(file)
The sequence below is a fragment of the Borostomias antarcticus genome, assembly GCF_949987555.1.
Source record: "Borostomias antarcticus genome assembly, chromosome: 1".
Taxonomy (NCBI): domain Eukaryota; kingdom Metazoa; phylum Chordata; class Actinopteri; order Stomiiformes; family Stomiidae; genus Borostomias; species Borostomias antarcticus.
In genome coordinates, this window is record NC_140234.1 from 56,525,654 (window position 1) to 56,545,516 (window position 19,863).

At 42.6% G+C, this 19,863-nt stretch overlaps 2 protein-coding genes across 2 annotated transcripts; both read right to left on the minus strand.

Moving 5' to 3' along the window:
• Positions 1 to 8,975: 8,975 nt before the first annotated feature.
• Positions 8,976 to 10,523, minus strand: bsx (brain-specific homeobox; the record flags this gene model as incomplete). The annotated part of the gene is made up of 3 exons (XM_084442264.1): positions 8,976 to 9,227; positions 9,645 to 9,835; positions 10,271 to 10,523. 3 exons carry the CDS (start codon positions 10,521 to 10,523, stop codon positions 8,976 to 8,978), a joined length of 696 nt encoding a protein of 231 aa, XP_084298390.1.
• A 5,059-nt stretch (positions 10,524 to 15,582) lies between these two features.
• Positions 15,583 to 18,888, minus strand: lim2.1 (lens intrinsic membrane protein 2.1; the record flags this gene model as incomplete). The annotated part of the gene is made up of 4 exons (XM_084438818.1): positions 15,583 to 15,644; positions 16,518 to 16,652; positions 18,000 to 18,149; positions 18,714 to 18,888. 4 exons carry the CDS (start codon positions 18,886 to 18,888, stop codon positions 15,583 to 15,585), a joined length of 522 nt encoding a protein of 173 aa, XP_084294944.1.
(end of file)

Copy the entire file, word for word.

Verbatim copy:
The sequence below is a fragment of the Borostomias antarcticus genome, assembly GCF_949987555.1.
Source record: "Borostomias antarcticus genome assembly, chromosome: 1".
Taxonomy (NCBI): domain Eukaryota; kingdom Metazoa; phylum Chordata; class Actinopteri; order Stomiiformes; family Stomiidae; genus Borostomias; species Borostomias antarcticus.
In genome coordinates, this window is record NC_140234.1 from 56,525,654 (window position 1) to 56,545,516 (window position 19,863).

At 42.6% G+C, this 19,863-nt stretch overlaps 2 protein-coding genes across 2 annotated transcripts; both read right to left on the minus strand.

Moving 5' to 3' along the window:
• Positions 1 to 8,975: 8,975 nt before the first annotated feature.
• Positions 8,976 to 10,523, minus strand: bsx (brain-specific homeobox; the record flags this gene model as incomplete). The annotated part of the gene is made up of 3 exons (XM_084442264.1): positions 8,976 to 9,227; positions 9,645 to 9,835; positions 10,271 to 10,523. 3 exons carry the CDS (start codon positions 10,521 to 10,523, stop codon positions 8,976 to 8,978), a joined length of 696 nt encoding a protein of 231 aa, XP_084298390.1.
• A 5,059-nt stretch (positions 10,524 to 15,582) lies between these two features.
• Positions 15,583 to 18,888, minus strand: lim2.1 (lens intrinsic membrane protein 2.1; the record flags this gene model as incomplete). The annotated part of the gene is made up of 4 exons (XM_084438818.1): positions 15,583 to 15,644; positions 16,518 to 16,652; positions 18,000 to 18,149; positions 18,714 to 18,888. 4 exons carry the CDS (start codon positions 18,886 to 18,888, stop codon positions 15,583 to 15,585), a joined length of 522 nt encoding a protein of 173 aa, XP_084294944.1.